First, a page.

Development and Underdevelopment in the History of Economic Thought


The 24th Annual Conference of the European Society for the History of Economic Thought (ESHET) will be hosted by the University of National and World Economy in Sofia, 8-10 October 2021.

Due to the ongoing Covid-19 pandemic and the changing policy responses to it, the precise format of the conference is currently under consideration. All prospective delegates will be kept informed about decisions regarding the nature of the conference as a localised or virtual event.

The proposals for papers or sessions that were previously accepted for the (postponed) 2020 ESHET conference will remain accepted for the 2021 conference. No resubmission will be required. If you wish to replace a previously submitted proposal with a new one, please contact Pencho Penchev of the local organising committee at by 30 July 2021.

New proposals for papers or sessions on all aspects of the history of economic thought are welcome. An abstract of about 400 words for a paper and 600 words for a session should be submitted no later than 30 July 2021 via the conference website: Decisions can be expected by 27 August 2021.

Theme of the Conference

Proposals for papers and sessions that fall into the ESHET 2021 conference theme “Development and Underdevelopment in the History of Economic Thought” are particularly welcome. However, proposals may be on any topic relevant to the history of economic thought, and are not restricted to the conference theme.

Development economics as a specific subfield of economics emerged during the last seven decades. Since the 1950s, economists have shown a growing interest in identifying, assessing and alleviating persistent problems of economic stagnation, material poverty and hunger, vulnerability to shocks and unsatisfactory quality of life. For a long time, classical political economists were involved in the discussion about the main quantum leap in economic development, the Industrial Revolution. It spread only slowly from its initial base in North West Europe and it was only during recent decades that it reached large sections of what was once called “the Third World”. It opened up enormous income gaps between regions, known as the “Great Divergence” in international living standards, but fuelled also varied processes of “catching up”. The history of economic thought is full of contributions to debates about the Great Divergence and partial convergence, about their causes and consequences and about strategies to address and resolve the problems of underdevelopment.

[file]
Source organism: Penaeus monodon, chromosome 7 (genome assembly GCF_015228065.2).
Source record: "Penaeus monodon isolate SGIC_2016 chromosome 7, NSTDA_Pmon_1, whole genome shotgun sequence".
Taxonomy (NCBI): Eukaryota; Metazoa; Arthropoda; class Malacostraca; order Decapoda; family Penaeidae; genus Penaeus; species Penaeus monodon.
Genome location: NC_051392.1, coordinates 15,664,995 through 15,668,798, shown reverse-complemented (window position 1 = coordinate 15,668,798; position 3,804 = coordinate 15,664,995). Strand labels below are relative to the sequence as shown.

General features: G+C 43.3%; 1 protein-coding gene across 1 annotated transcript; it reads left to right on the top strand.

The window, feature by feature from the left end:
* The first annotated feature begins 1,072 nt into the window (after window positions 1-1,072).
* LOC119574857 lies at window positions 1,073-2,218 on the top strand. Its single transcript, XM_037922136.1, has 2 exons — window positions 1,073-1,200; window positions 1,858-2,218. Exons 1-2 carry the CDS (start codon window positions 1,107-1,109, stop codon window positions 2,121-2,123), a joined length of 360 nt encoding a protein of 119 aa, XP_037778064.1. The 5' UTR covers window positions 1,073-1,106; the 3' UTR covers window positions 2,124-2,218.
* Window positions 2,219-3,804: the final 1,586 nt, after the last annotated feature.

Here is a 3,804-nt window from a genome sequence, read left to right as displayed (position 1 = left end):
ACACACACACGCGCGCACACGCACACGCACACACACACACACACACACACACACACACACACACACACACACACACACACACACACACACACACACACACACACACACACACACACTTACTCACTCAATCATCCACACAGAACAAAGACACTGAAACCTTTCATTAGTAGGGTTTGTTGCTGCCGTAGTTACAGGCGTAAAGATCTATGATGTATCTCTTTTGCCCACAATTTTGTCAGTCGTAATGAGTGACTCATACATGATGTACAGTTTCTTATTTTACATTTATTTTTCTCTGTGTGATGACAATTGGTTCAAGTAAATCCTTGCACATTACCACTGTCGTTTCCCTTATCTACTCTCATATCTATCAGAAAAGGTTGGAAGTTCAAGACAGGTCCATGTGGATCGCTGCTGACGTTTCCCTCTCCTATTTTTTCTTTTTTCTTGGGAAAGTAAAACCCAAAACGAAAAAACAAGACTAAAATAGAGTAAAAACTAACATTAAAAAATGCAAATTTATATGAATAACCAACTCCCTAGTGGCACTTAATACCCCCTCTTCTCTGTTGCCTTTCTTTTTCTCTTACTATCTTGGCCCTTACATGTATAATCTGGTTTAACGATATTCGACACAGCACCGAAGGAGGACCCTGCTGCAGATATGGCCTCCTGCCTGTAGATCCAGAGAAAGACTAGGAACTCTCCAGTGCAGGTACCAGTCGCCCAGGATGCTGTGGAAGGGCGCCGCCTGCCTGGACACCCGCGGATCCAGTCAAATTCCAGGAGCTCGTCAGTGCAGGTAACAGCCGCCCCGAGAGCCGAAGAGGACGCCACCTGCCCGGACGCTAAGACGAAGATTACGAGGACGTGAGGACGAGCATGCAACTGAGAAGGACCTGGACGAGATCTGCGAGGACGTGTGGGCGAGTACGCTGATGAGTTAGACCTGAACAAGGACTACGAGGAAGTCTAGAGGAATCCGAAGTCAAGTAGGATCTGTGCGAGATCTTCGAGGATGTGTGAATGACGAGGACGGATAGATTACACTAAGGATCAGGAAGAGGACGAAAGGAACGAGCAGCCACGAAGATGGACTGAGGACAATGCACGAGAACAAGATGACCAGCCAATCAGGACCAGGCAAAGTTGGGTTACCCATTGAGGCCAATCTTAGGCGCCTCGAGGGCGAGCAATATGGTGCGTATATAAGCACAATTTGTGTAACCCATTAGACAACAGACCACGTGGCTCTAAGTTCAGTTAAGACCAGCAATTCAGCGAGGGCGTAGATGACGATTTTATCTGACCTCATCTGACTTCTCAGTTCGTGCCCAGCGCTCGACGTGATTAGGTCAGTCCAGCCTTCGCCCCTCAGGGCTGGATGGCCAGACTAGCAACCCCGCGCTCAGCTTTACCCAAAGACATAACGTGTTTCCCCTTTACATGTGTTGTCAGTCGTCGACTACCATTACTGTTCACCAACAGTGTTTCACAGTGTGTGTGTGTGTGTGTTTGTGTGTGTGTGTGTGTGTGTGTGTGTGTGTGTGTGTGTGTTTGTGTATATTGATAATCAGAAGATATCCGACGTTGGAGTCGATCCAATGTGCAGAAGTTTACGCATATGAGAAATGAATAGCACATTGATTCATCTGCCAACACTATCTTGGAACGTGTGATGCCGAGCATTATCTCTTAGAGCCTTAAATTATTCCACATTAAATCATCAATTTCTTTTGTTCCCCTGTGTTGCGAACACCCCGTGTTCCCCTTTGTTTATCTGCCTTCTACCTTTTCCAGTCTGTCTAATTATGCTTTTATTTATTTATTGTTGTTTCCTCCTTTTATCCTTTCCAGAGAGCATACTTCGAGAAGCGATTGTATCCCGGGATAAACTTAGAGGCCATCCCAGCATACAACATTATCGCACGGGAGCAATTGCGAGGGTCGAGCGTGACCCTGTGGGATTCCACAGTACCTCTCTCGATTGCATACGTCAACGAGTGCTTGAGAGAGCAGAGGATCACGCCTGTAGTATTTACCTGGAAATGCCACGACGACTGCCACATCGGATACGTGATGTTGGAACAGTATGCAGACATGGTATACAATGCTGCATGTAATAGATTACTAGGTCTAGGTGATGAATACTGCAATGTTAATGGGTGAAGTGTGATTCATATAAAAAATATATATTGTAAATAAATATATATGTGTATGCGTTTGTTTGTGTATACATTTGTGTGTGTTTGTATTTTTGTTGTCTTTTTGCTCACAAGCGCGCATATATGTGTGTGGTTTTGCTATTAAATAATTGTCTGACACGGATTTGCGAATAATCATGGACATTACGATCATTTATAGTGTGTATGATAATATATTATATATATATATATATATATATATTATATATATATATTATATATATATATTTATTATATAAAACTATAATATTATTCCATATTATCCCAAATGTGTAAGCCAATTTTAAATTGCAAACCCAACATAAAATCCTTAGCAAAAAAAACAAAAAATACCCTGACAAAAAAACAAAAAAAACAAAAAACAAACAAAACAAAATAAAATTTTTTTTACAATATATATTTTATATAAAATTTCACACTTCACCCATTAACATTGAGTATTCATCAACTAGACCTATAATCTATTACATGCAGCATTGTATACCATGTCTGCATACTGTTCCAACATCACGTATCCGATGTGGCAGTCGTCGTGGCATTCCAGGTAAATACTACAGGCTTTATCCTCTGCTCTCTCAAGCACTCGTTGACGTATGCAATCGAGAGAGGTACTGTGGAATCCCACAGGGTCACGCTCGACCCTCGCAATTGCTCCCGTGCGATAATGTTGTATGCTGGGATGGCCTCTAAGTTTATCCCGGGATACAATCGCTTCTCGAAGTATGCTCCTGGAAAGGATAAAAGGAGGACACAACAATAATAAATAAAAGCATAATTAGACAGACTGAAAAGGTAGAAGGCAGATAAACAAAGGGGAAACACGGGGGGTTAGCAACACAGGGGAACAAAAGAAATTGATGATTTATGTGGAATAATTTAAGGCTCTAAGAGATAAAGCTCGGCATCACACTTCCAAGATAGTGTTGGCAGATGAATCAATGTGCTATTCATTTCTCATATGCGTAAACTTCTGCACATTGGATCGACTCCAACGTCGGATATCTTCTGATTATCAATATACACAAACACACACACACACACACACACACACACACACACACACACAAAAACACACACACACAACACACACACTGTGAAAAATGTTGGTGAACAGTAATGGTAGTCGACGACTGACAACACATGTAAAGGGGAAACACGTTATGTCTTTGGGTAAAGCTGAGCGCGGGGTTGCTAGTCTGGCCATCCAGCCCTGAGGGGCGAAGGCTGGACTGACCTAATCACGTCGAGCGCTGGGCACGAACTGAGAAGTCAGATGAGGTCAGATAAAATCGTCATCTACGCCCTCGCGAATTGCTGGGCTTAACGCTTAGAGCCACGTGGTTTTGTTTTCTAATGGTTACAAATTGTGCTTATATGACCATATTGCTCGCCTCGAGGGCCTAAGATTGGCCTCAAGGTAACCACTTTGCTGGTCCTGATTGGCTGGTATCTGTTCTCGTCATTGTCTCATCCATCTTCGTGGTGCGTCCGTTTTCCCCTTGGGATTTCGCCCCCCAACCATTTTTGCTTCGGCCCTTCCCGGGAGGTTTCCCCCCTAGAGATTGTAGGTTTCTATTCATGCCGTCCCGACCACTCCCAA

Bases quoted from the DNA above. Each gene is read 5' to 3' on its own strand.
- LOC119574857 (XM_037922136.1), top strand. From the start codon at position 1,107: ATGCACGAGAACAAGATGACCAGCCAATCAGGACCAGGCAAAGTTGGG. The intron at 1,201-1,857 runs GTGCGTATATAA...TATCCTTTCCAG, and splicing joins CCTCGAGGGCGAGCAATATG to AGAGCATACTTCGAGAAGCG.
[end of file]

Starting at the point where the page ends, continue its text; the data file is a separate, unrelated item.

Special attention will be granted to proposals that aim to explore how economists have understood the role of economic and other factors in development and in the processes of catching up. Examples include:
• Origin and evolution of our ideas about economic development and underdevelopment;
• Explanations of “relative economic backwardness”;
• The role of institutions in the theories of development and growth;
• Designs of development-oriented economic policy in core and peripheral economies;
• Development and underdevelopment issues in European integration;
• Comparative perspectives on theories of economic development;
• Old and new trends in development economics;
• Post-development: critiques and alternatives to development theories;
• Mainstream and alternative approaches to development economics.



ESHET invites young scholars -- persons currently enrolled in a PhD, or who have been awarded a PhD no more than two years prior to the date of the relevant ESHET conference (and regardless of age) -- to submit their work to the Young Scholars Seminar to be held on the occasion of the ESHET Conference at the University of National and World Economy in Sofia, Bulgaria, October 8-10, 2021. Papers co-authored by Ph.D. supervisors or other senior researchers are not eligible. The grants for the scholars selected to the Young Scholars Seminar are sponsored by the European Journal of the History of Economic Thought.

Up to six submissions will be selected: The travel expenses will be covered up to €300, the accommodation costs up to €80/night for three nights, and no registration fee will be charged. Moreover, the grantee scholars will be invited to the conference dinner. The authors of the selected papers will have 20 minutes each to present the paper, and a senior scholar will discuss it. Papers may be on any topic relevant to the history of economics, and are not restricted to the conference theme.

ESHET encourages young scholars to participate in the conference. A one-year ESHET membership is offered to all young scholars who submit a paper. Papers that have not been selected for the grant will be considered for presentation at other ESHET 2021 conference sessions. Papers may be considered for publication in Economic alternatives (

Candidates should e-mail a paper no longer than 9000 words to Professors SYLVIE RIVOT ( ( and CHRISTIAN GEHRKE ( by 30 July 2021.

Please include documentation of your (and your co-authors’) position vis-à-vis your PhD, and indicate in the subject of your e-mail: For Young Scholar Seminar.

Decisions can be expected by 27 August 2021.